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Celebrating Five Years of the Doherty Institute

Viral Infectious Diseases

Record years of influenza in Australia

If you had influenza, or the flu as it’s more commonly known, in 2017 or 2019, you made it into the history books. In 2017, 251,147 people in Australia were confirmed as having the flu, and 304,593 in 2019, compared to 90,860 in 2016 and 58,856 in 2018.

“2017 and 2019 were record years for influenza in Australia,” says Professor Kanta Subbarao Director of the World Health Organization (WHO) Collaborating Centre for Reference and Research on Influenza at the Doherty Institute.

“These seasons were as big as the pandemic in 2009.”

Contracted by the Commonwealth Government, the role of the Collaborating Centre is to identify what viruses are causing influenza and whether they are similar to virus strains included in the yearly flu vaccine. They also have a team participating in a consortium that looks at vaccine effectiveness in real time during the flu season. 

“In Australia, overall vaccine effectiveness in 2017 was very low at 33 per cent, while early estimates for 2019 suggest that vaccine effectiveness was relatively high for most types and subtypes, except for H3N2, which was a bit lower,” says Professor Subbarao.

The Centre is one of five such Centres around the world – Atlanta, Beijing, London and Tokyo – that make recommendations to the WHO as to which viruses should be included in the annual vaccine ahead of the upcoming northern and southern hemisphere influenza seasons.

According to Professor Subbarao, 2019 was very unusual in that there were a series of events that contributed to the record number of cases. Between December 2018 and February 2019 in what is generally considered the ‘interseasonal’ period, there were more than 20,000 cases of influenza caused by influenza A H1N1 viruses.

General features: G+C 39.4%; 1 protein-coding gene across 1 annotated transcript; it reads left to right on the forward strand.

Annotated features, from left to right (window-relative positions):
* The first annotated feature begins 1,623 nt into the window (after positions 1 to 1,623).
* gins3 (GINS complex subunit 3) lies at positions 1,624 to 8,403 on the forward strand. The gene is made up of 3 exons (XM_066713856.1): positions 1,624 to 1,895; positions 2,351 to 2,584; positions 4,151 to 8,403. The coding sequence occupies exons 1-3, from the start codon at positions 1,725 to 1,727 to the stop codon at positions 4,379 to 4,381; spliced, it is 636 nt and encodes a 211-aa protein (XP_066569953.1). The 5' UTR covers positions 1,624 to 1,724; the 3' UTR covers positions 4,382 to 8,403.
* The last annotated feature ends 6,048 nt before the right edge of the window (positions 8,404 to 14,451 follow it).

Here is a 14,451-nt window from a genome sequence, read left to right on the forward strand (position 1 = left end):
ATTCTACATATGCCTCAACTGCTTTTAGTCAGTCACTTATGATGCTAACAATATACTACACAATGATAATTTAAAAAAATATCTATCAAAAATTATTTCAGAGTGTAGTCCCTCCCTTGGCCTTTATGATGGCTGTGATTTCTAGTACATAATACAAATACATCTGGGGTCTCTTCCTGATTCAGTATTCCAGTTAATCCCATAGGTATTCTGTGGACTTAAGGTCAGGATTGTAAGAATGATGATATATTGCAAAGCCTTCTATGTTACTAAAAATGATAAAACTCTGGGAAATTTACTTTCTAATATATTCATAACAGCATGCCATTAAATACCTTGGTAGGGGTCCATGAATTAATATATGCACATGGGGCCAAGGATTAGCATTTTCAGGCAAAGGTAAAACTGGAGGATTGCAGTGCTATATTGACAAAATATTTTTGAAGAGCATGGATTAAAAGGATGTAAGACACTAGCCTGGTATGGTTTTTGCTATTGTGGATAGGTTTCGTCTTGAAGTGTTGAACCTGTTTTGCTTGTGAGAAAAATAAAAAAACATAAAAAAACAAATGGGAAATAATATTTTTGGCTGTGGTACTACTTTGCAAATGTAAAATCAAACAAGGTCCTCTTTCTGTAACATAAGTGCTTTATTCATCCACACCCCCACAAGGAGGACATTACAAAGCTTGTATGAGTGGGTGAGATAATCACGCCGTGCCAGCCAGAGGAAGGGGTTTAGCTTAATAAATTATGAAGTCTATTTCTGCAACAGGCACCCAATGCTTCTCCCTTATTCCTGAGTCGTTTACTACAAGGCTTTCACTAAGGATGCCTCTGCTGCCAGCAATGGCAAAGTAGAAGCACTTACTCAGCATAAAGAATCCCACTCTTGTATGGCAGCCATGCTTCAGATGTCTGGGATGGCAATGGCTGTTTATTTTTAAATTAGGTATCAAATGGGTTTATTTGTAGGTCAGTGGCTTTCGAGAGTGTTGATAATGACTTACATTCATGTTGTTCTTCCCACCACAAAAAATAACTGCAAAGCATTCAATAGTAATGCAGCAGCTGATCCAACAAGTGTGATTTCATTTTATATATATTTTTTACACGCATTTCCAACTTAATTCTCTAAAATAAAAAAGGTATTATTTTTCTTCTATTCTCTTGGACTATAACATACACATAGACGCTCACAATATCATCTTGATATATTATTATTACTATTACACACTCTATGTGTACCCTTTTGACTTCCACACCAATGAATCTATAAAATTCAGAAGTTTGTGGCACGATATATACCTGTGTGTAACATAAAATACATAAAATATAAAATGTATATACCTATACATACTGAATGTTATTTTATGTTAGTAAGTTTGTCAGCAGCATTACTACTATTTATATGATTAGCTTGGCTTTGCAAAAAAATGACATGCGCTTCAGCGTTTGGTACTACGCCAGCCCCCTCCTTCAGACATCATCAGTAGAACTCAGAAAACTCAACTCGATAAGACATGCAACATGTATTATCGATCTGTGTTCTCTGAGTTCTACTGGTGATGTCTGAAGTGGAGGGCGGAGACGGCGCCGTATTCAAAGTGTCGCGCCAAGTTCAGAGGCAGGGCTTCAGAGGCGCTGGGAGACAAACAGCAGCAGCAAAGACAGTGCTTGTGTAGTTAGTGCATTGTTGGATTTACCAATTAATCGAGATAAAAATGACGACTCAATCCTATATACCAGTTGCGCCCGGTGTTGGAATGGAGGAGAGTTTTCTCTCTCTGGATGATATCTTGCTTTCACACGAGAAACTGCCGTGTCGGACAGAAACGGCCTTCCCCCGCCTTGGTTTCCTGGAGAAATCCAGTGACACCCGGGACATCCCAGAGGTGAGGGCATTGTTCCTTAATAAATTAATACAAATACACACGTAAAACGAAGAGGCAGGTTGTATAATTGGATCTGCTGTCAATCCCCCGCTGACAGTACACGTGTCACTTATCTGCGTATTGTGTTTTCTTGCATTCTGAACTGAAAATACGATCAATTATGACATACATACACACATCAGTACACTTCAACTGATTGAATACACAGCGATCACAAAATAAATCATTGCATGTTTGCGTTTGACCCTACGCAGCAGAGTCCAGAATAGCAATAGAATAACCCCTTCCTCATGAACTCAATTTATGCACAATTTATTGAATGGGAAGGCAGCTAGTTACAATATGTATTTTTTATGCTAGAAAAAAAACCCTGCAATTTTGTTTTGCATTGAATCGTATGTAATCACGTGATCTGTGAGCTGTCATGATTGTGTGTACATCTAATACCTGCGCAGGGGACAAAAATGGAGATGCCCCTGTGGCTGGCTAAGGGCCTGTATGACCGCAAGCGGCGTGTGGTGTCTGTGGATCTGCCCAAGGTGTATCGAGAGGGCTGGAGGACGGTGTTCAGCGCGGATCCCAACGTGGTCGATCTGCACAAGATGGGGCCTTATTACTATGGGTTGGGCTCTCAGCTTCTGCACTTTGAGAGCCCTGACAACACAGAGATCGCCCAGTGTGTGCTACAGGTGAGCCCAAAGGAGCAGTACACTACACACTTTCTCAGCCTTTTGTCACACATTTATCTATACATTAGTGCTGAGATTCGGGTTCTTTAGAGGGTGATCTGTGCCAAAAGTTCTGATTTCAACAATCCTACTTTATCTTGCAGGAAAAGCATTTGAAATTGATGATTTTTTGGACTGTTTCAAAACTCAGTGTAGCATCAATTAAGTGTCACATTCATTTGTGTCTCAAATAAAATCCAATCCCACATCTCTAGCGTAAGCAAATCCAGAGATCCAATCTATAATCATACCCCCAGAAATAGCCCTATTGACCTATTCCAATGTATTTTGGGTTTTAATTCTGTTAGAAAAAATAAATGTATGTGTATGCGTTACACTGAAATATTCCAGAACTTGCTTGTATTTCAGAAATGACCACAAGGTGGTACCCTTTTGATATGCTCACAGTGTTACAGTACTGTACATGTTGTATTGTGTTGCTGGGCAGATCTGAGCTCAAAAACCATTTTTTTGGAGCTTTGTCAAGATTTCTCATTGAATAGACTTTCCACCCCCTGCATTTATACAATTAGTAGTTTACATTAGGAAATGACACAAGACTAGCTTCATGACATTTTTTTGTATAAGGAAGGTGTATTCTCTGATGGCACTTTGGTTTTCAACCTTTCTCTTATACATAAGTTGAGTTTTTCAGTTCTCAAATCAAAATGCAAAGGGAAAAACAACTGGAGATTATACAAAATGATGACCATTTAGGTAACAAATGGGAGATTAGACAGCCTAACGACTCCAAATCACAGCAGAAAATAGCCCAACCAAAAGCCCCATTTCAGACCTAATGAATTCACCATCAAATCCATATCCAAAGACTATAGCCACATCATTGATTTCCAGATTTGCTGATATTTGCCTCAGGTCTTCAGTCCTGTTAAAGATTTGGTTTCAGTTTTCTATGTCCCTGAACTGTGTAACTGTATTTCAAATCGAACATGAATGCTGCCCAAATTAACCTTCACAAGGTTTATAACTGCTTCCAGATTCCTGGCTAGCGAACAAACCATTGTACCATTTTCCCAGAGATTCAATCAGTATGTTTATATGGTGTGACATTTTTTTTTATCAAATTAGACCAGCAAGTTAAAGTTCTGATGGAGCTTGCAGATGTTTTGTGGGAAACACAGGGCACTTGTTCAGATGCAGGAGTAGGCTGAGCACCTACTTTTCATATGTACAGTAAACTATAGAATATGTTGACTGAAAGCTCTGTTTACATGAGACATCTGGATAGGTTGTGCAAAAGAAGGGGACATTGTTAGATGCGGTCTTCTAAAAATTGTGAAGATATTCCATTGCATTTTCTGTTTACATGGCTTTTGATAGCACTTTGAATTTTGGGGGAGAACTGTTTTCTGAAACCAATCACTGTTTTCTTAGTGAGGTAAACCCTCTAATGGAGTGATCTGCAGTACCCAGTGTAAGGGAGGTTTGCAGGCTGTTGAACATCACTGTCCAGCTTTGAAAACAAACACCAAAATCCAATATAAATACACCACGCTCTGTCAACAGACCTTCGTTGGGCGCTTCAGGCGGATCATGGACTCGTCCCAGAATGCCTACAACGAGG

“We always expect to see some influenza in the summer, but this amount of influenza activity was unusual,” says Professor Subbarao.

2017 was quite a different story.

“We had a very intense season and severe disease. The numbers are nearly the same as 2019, but in 2019 we didn’t see the same sharp peak,” says Professor Subbarao.

So why was the 2019 season so long?

“There are prevailing theories, the first of which is that the early start to the season could have been because we had a mild 2018 season, so perhaps there was not enough immunity in the population,” explains Professor Subbarao.

“The second is that we had introductions of viruses from overseas into a relatively nonimmune population and they took off.

“People are also speculating about a change in weather patterns. But it may just be the nature of the seasonality of influenza – we don’t know how it’s going to behave.”

Through her research program, Professor Subbarao is looking to see whether the annual seasonal flu vaccine can be improved. Specifically, she’s focussed on understanding whether the timing of the administration of the vaccine and manufacturing in eggs has an effect on the immune response, and how long the antibodies last post vaccination.

Meanwhile, Associate Professor Sheena Sullivan and Dr Annette Fox, also of the Collaborating Centre, and Associate Professor Adam Kucharski from the London School of Hygiene & Tropical Medicine, were awarded a five-year, USD$4.16 million grant by the National Institutes of Health in 2019 to investigate the possible negative consequences of repeated flu vaccinations, specifically in healthcare workers.

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